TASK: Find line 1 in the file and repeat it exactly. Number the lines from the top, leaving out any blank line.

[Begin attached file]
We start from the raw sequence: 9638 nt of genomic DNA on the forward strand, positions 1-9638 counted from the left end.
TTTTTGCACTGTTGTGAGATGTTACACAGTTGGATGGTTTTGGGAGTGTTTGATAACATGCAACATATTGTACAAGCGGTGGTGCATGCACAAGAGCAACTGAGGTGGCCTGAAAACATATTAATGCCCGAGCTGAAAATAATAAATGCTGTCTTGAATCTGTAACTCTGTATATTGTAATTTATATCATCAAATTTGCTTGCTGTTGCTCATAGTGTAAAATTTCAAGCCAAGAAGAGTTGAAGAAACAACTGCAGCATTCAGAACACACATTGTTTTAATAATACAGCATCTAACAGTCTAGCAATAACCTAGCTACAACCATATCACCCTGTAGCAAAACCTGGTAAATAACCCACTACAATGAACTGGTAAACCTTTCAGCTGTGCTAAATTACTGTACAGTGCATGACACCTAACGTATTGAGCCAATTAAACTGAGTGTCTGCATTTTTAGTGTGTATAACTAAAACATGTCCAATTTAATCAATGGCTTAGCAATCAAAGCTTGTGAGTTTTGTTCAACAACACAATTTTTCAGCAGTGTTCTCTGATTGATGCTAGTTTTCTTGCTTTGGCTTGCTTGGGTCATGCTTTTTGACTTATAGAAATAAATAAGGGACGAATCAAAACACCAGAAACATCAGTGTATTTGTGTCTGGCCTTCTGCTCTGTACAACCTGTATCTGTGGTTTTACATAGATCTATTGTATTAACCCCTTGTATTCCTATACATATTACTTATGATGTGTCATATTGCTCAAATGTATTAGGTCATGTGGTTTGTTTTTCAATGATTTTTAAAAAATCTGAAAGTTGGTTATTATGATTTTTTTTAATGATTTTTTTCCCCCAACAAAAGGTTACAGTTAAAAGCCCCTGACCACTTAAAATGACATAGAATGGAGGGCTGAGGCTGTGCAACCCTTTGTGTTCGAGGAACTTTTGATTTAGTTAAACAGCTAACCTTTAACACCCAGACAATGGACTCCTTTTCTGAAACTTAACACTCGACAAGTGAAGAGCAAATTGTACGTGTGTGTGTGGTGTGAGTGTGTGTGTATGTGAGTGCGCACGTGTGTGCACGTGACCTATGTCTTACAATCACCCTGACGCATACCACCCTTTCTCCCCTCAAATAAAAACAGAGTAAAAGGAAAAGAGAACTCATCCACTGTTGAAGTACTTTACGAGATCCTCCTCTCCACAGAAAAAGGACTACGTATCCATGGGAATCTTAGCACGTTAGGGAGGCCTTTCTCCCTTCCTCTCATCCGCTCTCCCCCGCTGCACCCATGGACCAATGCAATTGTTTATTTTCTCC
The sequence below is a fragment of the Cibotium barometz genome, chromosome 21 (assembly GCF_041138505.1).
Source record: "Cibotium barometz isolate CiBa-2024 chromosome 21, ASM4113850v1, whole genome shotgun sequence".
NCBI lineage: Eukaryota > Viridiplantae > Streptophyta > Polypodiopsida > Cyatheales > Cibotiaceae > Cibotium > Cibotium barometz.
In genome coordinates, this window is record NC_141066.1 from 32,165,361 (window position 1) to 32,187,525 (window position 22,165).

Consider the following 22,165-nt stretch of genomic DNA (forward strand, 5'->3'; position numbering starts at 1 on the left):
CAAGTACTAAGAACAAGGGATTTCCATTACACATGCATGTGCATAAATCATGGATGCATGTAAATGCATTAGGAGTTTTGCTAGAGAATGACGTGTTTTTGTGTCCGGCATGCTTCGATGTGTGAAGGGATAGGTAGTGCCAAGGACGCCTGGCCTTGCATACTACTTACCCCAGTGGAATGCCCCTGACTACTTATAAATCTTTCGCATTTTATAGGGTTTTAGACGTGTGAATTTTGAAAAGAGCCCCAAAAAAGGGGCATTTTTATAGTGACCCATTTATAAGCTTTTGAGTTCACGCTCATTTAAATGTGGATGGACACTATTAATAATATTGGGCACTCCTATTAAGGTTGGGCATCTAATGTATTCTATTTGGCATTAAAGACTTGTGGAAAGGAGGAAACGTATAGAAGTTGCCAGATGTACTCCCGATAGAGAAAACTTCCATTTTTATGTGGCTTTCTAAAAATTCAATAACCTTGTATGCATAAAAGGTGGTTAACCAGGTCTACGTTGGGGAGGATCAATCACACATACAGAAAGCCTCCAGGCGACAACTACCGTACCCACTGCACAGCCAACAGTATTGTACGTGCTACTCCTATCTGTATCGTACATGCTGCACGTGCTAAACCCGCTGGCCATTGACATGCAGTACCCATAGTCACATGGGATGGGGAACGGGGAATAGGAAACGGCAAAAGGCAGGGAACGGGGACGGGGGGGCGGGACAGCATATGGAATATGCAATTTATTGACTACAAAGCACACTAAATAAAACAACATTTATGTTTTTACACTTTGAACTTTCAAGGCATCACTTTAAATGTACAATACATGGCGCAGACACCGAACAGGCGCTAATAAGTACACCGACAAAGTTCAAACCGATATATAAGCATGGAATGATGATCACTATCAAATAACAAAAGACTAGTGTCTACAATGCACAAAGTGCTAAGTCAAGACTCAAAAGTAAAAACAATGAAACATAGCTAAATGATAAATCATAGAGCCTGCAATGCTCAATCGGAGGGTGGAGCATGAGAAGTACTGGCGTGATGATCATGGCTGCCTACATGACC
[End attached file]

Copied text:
We start from the raw sequence: 9638 nt of genomic DNA on the forward strand, positions 1-9638 counted from the left end.